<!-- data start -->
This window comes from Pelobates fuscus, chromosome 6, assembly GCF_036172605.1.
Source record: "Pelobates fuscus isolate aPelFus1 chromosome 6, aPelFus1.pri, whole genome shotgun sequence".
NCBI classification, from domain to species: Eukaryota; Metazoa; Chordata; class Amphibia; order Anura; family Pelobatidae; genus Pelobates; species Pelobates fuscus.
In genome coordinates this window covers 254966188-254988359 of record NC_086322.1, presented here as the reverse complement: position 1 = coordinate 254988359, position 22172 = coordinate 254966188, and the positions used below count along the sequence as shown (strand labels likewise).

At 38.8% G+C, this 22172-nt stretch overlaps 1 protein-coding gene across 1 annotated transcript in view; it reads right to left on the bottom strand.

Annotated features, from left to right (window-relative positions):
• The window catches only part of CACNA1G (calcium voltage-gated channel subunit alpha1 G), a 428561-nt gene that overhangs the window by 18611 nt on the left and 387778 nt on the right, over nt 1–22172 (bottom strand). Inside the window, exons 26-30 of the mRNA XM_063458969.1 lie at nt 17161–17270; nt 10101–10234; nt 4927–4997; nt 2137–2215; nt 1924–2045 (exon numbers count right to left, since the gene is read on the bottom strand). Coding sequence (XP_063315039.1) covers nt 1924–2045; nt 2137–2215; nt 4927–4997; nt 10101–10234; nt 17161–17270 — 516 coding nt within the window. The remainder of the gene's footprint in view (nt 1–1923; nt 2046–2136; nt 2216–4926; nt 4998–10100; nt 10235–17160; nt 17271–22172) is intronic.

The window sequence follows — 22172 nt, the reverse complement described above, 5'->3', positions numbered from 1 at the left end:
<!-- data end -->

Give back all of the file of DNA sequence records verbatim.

This window comes from Pelobates fuscus, chromosome 6, assembly GCF_036172605.1.
Source record: "Pelobates fuscus isolate aPelFus1 chromosome 6, aPelFus1.pri, whole genome shotgun sequence".
NCBI classification, from domain to species: Eukaryota; Metazoa; Chordata; class Amphibia; order Anura; family Pelobatidae; genus Pelobates; species Pelobates fuscus.
In genome coordinates this window covers 254966188-254988359 of record NC_086322.1, presented here as the reverse complement: position 1 = coordinate 254988359, position 22172 = coordinate 254966188, and the positions used below count along the sequence as shown (strand labels likewise).

At 38.8% G+C, this 22172-nt stretch overlaps 1 protein-coding gene across 1 annotated transcript in view; it reads right to left on the bottom strand.

Annotated features, from left to right (window-relative positions):
• The window catches only part of CACNA1G (calcium voltage-gated channel subunit alpha1 G), a 428561-nt gene that overhangs the window by 18611 nt on the left and 387778 nt on the right, over nt 1–22172 (bottom strand). Inside the window, exons 26-30 of the mRNA XM_063458969.1 lie at nt 17161–17270; nt 10101–10234; nt 4927–4997; nt 2137–2215; nt 1924–2045 (exon numbers count right to left, since the gene is read on the bottom strand). Coding sequence (XP_063315039.1) covers nt 1924–2045; nt 2137–2215; nt 4927–4997; nt 10101–10234; nt 17161–17270 — 516 coding nt within the window. The remainder of the gene's footprint in view (nt 1–1923; nt 2046–2136; nt 2216–4926; nt 4998–10100; nt 10235–17160; nt 17271–22172) is intronic.

The window sequence follows — 22172 nt, the reverse complement described above, 5'->3', positions numbered from 1 at the left end: